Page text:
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Newspaper Page Text
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CHICAGO FEDERATION OF.LABOR CONDEMNS LAND
TRADE BETWEEN SOUTH PARK BOARD AND I. C.
Proposed Contract Denounced as a "Plain, Bold, Tremendous
Steal of the People's Property."
After listening to a discussion
of the proposed plan for the beau
tification of the lake front, involv
ing a gigantic land trade between
the South Park board and the Il
linois Central railroad, the Chi
cago Federation of 'Labor, at its
meeting yesterday, condemned
the proposed contract, and de
nounced it as a 'plain, bold, tre
mendous steal of the people's
E. B. Butler of the Chicago
plan commission argued in fa
vor of the trade. Frank Comer
ford, an attbrnev reoresenting
the opponents of .the plan, taking
the other side.
Mr. Comerford contended that
the .contract, whereby the road
would get property alleged to be
worth $20,000,000 in return for
land valued at $4,000,000, was" pi
racy. He also said the I. C. had
no title to the majority of the land
it proposed to trade, and would
be getting something for noth
ing. The I. C, he said, was occupy
ing most of its right of way as a
squatter, and had reached out
and taken whatever it wanted.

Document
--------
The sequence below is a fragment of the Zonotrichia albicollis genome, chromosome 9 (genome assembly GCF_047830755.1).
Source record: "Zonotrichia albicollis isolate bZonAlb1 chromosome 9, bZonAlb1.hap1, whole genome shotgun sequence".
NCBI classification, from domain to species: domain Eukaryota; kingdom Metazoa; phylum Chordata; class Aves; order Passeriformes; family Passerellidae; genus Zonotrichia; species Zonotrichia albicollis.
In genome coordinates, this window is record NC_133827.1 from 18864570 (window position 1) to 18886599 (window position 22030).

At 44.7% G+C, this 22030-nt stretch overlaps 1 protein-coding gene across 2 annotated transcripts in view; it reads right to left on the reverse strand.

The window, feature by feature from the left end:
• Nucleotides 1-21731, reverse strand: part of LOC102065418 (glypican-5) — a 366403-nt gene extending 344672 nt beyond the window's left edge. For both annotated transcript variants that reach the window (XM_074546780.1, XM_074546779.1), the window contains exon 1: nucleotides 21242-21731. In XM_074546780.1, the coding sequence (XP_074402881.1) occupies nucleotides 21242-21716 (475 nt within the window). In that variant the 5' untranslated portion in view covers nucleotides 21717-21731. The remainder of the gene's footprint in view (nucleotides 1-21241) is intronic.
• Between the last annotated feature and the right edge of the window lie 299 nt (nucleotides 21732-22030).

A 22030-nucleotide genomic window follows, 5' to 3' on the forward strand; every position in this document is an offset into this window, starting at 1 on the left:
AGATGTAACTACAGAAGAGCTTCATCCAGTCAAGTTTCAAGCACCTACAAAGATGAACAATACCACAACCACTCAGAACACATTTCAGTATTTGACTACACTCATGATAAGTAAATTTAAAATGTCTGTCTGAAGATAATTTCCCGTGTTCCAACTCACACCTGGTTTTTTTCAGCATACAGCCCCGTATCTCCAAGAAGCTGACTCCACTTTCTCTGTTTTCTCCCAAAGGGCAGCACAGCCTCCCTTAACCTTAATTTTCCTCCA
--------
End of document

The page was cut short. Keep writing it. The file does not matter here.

The three big points he raised
. In the original grant the I. C.
had been given its land as lessees.
After the legislature had attempt
ed to present it with the property
the U. S. supreme court decided
the state had no right to dispose
of the land.
That not having fee simple title
to this ground, it could claim no
That the riparian rights "on
such portions of its right of way
as it had purchased had been for
feited because it had filed in sub
merged land in fr6nt, the title of
which rested with the state.
It was significant, he said, that
the legislature had denied the
South Park board the right of
condemnation in the present pro
ceedings, the same right vested in
every park board and railroad in
the state. When he had inquired
about this he was told by an ad
vocate of the "city beautiful"
plan that the "Illinois Central's
friends in the legislature have
given us the best bill we could
get." . -
An intimation of the reason
for the willingness of the I. C
to agree to the present trade, af
ter opposing it for years, was
given, when the speaker declared
that at present a suit brought by
the state against the railroad was
now pending in the superior
court, which was in effect an
ouster proceeding. The road's
title to the property in question
could not pass the scrutiny of a
court, he added.
That the opponents of the plan
will not stop if the council passes
an ordinance favoring: it was